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My six year old daughter and I play a lot of games together. Her favorites are the cooperative ones because we work together vs against each other. I prefer to play those with her too, but we do still play competitive ones too.
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Hoby Chou
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Thanks a lot for sharing your experiences everyone. The community is a treasure trove of insight--I love it.

As a followup, would your friends and family feel differently about conflict when it's not against another player? ie, What if the conflict was between them and "the game"?
 
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Chris Laudermilk
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hobychou wrote:
Thanks a lot for sharing your experiences everyone. The community is a treasure trove of insight--I love it.

As a followup, would your friends and family feel differently about conflict when it's not against another player? ie, What if the conflict was between them and "the game"?
Well...that's known as a "co-op" game.

We have a few of those and everyone enjoys them. I have one conflict-averse relative that will only play co-ops.
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Vandel Arden
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I have got good experiences with Games like Robinson Crusoe with mixed ages.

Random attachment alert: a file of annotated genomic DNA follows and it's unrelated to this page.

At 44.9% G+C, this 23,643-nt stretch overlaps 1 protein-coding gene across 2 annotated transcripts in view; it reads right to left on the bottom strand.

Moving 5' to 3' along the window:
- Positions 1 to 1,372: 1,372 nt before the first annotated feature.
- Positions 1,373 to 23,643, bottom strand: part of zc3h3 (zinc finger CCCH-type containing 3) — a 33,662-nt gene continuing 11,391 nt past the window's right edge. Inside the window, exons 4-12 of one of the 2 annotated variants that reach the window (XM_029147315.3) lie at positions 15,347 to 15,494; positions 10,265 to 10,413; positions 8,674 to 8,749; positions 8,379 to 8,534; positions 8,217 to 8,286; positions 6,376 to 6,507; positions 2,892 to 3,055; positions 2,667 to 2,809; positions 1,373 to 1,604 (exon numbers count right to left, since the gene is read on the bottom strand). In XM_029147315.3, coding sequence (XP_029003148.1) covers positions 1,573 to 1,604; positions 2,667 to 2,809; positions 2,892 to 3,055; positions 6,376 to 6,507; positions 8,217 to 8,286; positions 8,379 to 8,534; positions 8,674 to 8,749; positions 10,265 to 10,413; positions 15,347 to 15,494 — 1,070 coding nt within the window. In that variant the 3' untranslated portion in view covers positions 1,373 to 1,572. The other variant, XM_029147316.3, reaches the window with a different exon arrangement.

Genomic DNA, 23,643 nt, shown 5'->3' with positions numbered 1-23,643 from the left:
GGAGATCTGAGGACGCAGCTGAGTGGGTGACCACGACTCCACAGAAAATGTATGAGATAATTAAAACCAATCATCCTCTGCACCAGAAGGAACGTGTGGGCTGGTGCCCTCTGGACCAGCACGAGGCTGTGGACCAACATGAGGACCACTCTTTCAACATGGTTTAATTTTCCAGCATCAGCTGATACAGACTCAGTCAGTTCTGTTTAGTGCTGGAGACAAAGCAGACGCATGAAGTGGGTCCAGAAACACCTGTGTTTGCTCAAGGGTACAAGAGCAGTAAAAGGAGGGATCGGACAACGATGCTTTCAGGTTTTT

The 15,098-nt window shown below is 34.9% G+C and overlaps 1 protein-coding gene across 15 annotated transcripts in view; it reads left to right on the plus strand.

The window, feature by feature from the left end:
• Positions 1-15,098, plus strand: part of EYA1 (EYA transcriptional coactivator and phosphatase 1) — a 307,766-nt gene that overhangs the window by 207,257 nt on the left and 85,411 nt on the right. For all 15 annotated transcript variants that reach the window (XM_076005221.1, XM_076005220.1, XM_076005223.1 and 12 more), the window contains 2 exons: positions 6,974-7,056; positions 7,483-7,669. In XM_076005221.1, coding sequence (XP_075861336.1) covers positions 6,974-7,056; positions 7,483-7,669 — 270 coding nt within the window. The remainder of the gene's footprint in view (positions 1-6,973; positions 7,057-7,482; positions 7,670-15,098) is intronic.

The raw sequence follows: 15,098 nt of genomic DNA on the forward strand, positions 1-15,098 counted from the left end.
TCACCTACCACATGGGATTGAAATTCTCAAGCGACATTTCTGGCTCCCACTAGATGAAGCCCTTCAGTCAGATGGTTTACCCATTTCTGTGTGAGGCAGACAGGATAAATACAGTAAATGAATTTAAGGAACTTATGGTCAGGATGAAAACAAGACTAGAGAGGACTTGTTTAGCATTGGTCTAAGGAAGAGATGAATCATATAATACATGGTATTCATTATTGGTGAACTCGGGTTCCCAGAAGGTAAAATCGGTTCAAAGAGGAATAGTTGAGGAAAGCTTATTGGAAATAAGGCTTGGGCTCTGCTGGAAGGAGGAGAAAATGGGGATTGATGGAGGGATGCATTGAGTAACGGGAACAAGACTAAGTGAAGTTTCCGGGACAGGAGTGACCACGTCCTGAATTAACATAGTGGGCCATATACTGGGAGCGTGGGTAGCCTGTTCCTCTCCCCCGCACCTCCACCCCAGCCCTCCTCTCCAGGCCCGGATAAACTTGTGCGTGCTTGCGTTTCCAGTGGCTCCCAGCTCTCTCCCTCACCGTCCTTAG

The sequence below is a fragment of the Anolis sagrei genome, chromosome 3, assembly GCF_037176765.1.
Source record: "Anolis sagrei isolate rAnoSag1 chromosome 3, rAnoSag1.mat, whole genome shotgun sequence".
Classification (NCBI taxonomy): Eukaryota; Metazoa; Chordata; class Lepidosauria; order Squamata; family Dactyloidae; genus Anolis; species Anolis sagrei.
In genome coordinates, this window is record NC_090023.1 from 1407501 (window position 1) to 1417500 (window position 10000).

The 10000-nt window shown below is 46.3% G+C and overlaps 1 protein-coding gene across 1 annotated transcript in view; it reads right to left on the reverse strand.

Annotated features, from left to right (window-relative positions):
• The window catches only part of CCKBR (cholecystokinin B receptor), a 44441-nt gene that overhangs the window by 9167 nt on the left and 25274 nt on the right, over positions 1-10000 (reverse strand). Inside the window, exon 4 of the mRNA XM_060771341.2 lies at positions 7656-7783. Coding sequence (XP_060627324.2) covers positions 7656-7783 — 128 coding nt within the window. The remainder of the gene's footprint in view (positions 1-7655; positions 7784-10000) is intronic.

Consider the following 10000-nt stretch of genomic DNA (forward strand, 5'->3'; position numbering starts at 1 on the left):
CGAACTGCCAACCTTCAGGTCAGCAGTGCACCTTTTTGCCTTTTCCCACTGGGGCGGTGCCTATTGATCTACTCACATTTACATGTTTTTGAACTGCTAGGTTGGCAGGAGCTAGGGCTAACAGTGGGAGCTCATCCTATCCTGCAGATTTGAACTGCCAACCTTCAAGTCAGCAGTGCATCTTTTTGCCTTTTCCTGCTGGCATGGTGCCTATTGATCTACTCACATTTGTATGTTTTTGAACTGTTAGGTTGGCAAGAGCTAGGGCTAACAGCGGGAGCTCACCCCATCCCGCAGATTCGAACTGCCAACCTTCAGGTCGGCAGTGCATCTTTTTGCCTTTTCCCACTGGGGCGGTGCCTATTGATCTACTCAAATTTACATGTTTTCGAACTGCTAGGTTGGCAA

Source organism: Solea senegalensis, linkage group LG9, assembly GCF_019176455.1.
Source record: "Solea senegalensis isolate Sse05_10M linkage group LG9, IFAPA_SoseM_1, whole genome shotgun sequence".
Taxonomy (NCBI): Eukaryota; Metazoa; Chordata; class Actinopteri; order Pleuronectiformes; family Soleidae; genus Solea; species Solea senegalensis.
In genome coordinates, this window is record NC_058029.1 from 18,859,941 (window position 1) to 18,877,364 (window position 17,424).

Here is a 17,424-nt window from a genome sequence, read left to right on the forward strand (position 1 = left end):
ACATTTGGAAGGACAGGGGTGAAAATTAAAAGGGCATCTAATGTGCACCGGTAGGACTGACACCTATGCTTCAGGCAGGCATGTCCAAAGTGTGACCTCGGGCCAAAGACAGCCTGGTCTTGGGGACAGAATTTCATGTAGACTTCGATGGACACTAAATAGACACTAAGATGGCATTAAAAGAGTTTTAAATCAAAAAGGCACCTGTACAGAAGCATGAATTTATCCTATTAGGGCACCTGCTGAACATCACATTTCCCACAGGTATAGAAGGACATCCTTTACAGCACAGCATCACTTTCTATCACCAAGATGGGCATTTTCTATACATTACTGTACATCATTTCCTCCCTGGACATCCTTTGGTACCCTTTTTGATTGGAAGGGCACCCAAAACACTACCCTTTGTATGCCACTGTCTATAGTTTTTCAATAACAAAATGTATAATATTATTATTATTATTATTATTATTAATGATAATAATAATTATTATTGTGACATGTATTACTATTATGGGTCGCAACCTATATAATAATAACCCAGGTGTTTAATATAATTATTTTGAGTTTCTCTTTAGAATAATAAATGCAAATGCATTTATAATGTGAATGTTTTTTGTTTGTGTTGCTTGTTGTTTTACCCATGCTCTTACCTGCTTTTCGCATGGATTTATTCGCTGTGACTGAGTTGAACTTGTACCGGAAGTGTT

A lot of collaborative games are horror or survival genre or concentrate on dungeon crawling and slaying monsters (Arkham/Eldritch Horror, Dead of Winter, Descent, Betrayal at the House on the Hill), which is in most case not very suitable for very young gamers.

Inspired from the current discussion about MLS, I started to think more about this topic and realise how few games are suited for young gamers, while having interesting and challenging mechanics.

I would love to see Vienna's and your take on something like Dead of Winter


Despite current discussions, I think that the art from Vast and Root are very accessable for different ages and the fairy tale style is heart catching.

Viral had the funny images from Mihajlo Dimitrievski, while still teaching something about virus and bloodstream. It still is a card driven area controll wargame. But i sold it at my booth to nurses, teachers, doctors and families, who would have never touched a historical war game.
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Hoby Chou
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Avalain wrote: